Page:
Under the sensibilities of today, Gareth Edwards would not have had a chance to surge onto Derek Quinnell’s one-handed pass and complete what has become for many the greatest try in the history of rugby union.
Instead, by the time of their scrum-half’s explosive finish on January 27, 1973, the Barbarians might have been standing over a penalty and sizing up a kick into the corner to launch a lineout drive. That is if the officials had surveyed enough replays to determine whether Ron Urlich, the New Zealand hooker, deserved a yellow or a red card for his high tackle on JPR Williams.
Hypotheticals are futile, of course. Kiwis will justifiably point out that Quinnell could have been collared for flipping the ball forward into the path of Edwards. Comparing across eras feels unnecessary, too, because, even 50 years later, there is so much to enjoy. A flurry of Phil Bennett side-steps, two offloads, John Dawes’ dummy – a great dummy – and flowing support play all set up a fabulous team try capped off by an icon of the sport.
The moment is particularly special to me because my father was at Cardiff Arms Park that day as a fan. Most footage is grainy, but excitement is palpable in the swells of noise that are more poignant when I think about how captivated he must have been. Indirectly, through my dad, that era – and players like Edwards and Bennett – inspired my love of rugby union.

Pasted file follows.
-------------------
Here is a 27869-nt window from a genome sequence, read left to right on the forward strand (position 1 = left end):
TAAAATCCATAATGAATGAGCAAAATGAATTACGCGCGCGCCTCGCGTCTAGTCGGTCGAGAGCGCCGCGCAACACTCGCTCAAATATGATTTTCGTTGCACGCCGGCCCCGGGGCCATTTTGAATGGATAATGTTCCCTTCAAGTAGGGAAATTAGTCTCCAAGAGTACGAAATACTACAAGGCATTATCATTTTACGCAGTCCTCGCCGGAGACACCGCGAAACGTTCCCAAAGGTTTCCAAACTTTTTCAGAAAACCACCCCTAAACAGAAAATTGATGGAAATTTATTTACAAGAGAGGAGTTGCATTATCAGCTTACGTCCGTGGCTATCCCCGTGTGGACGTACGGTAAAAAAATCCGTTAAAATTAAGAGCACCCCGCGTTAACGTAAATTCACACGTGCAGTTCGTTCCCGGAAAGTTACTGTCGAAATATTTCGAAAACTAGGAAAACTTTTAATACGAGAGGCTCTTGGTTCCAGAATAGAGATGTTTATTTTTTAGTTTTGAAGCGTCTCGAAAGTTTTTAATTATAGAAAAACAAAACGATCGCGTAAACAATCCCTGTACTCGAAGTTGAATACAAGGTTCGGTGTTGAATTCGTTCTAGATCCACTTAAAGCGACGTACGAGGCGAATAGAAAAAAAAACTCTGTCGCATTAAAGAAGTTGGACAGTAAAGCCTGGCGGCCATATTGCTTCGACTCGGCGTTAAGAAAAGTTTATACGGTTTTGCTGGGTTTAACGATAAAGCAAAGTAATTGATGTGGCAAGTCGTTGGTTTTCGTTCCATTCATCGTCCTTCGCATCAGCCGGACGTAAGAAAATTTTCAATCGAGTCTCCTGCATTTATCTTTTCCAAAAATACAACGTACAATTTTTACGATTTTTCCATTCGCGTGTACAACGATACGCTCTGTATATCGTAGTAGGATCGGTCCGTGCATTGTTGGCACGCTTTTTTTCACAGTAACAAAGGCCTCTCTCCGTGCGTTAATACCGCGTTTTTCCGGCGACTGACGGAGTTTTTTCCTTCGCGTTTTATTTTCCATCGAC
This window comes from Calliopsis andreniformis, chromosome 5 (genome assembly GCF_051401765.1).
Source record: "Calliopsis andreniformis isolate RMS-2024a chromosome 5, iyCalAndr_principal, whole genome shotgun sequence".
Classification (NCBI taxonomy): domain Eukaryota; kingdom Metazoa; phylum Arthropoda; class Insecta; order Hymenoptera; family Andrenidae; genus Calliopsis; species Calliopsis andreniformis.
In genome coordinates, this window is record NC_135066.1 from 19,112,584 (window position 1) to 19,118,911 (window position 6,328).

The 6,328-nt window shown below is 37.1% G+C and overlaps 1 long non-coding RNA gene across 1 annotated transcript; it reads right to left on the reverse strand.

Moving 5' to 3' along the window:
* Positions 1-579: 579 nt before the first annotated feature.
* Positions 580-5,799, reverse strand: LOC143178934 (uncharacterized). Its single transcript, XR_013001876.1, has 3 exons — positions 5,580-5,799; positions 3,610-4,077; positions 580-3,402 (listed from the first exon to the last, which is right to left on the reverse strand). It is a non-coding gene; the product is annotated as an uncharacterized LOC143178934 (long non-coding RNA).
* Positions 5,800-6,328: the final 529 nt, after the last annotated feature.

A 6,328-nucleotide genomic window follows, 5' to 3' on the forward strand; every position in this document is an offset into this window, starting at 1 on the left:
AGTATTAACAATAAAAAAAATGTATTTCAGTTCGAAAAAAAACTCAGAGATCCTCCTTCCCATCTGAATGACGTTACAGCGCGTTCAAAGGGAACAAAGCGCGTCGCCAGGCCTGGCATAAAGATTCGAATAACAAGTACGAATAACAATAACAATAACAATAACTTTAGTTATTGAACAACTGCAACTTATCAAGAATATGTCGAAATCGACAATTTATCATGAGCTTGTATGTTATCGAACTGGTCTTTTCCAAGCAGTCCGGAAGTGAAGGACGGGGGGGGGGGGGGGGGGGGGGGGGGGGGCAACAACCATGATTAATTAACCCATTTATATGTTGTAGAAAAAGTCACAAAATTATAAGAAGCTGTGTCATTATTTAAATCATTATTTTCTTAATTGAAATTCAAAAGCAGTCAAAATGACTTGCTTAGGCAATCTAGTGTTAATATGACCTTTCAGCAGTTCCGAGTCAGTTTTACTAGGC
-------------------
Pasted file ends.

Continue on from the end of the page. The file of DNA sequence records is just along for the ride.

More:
Taking it in today, the Barbarians’ 23-11 victory seems scruffy, yet interspersed with brilliance. JPR Williams’ second-half try, sparked by a mazy run from David Duckham, is beautiful. Before half-time, Dawes finds himself on the end of another remarkable counter that is ruled out after Fergus Slattery’s overhead, quarterback-style pass is deemed to have travelled forward.
Back to Edwards’ try. Watch it all through first:
The opening exchanges of this match offer proof that kick-tennis is not a modern evil. From Bennett’s kick-off, a maul forms and New Zealand are awarded a scrum by referee Georges Domercq. Ian Hurst, the All Blacks centre, strikes from his own 22 down the middle of the pitch, with JPR Williams swooping and returning the favour. His opposite number, Joe Karam, covers well and clears up the touchline.
There follows a sequence that resembles the modern game as Duckham gathers and the Barbarians move the ball to find space in New Zealand’s back-field. Dawes retreats to make himself available for a pass, linking with Duckham to feed Mike Gibson. A left-footed clip causes Sid Going to retreat and boot into touch, surrendering a lineout to the Barbarians in a dangerous position:
Now, lineouts were more of a lottery – and therefore less valuable as an attacking platform – before the advent of lifting in 1999 and the sequence leading to Edwards’ try begins with New Zealand pinching one against the throw as Bob Wilkinson spills.
Going clears, with his right foot this time…
…and JPR Williams covers again. Watch how John Bevan, the Barbarians left wing, arcs in-field and offers himself. Williams thinks about a pass in that direction before holding onto the ball and probing ahead as Peter Whiting, the New Zealand lock, closes down Bevan.